Relative Humidity Tendency

Uses vertical profiles (e.g. atmospheric soundings) of a clear-sky convective boundary layer to quantify the contributions of dry air entrainment, boundary layer growth, boundary layer heating, and surface fluxes to changes in top of the boundary layer relative humidity. This is done using an analytical approach that assumes a well-mixed boundary layer.

Enables the separation of factors contributing to changes in relative humidity at the top of the boundary layer, and therefore the factors relating to cumulus formation. Specifically, non-evaporative terms (dry entrainment, boundary layer growth, and boundary layer heating) can be separated from the evaporative fraction contribution to cloud formation. See Figure 10 in Ek and Holtslag (2004).

The physical pathway leading to increasing relative humidity at the top of the convective boundary layer can also be better understood by looking at the time evolution of each contributing factor during hours prior to cumulus formation. See Table 1 from Ek and Holtslag (2004).

Sensitivity tests that vary soil moisture content can be performed to explore whether drier or wetter soils tend to favor cumulus formation. See Table 2 from Ek and Holtslag (2004).

Can also be calculated from observations where atmospheric soundings and surface fluxes are available at sub-daily timescales. Westra et al. (2012)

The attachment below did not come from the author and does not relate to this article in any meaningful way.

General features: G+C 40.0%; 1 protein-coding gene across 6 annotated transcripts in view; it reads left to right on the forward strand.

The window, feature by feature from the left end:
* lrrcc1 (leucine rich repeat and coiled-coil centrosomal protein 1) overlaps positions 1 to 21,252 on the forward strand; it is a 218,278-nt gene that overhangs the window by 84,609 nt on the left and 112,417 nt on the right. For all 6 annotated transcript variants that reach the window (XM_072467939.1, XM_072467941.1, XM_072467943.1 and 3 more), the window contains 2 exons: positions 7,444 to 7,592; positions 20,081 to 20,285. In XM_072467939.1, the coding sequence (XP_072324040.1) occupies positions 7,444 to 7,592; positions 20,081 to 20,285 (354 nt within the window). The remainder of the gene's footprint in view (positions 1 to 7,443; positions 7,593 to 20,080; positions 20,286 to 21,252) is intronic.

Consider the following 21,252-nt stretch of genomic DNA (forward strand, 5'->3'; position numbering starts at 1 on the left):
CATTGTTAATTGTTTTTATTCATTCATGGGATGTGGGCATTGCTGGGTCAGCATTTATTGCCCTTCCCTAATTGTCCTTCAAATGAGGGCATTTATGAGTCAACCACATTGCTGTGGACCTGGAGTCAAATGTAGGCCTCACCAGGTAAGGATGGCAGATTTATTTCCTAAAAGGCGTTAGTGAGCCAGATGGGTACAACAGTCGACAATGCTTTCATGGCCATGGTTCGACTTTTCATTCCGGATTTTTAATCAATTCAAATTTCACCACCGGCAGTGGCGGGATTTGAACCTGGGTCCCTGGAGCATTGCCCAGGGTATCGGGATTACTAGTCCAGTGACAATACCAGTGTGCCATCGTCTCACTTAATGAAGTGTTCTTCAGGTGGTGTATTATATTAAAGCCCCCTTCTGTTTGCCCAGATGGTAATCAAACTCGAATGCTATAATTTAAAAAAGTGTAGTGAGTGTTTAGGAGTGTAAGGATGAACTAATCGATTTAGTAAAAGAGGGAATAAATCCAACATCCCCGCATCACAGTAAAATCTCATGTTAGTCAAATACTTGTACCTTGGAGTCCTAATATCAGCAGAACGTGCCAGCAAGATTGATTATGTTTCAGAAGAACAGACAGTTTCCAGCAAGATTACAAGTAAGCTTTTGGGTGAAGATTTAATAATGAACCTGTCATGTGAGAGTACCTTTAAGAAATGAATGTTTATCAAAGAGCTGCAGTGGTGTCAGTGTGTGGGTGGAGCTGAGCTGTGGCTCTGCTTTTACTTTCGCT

Required Input Data:

Needs vertical profiles of

temperature

specific humidity

pressure

and

surface latent heat flux

surface sensible heat flux

boundary layer height

Best suited for well-mixed convective boundary layers.

The primary assumption is a well-mixed boundary layer. If this assumption is not entirely met than strange estimates of relative humidity changes can result. Furthermore, estimates of the heat entrainment ratio needs to be estimated; however, this quantity is difficult to retrieve from observations and models. Currently the entrainment ratio is calculated in the CoMeT code using the mixing diagram approach.

Prototype Subroutine Call

subroutine rh_tend_calc ( nlev , ntim , &
tmp_in , qhum_in, hgt_in, press_in, &
pbl_h , shf , lhf_in, dt , &
ef , ne , &
pbl_heating, pbl_growth, dry_entrain, dRH_estimate, &
missing )

Required Input

Output

How to Calculate

Relevant Citations

Method Description 

M. Ek and L. Mahrt, 1994: Daytime Evolution of Relative Humidity at the Boundary Layer Top. Mon. Wea. Rev., 122, 2709–2721. doi: 10.1175/1520-0493

M. B. Ek and A. A. M. Holtslag, 2004: Influence of Soil Moisture on Boundary Layer Cloud Development. J. Hydrometeor, 5, 86–99. doi: 10.1175/1525-7541

  Detailed Evaluation 

D. Westra, G. J. Steeneveld, and A. A. M. Holtslag, 2012: Some Observational Evidence for Dry Soils Supporting Enhanced Relative Humidity at the Convective Boundary Layer Top. J. Hydrometeor, 13, 1347–1358. doi: 10.1175/JHM-D-11-0136.1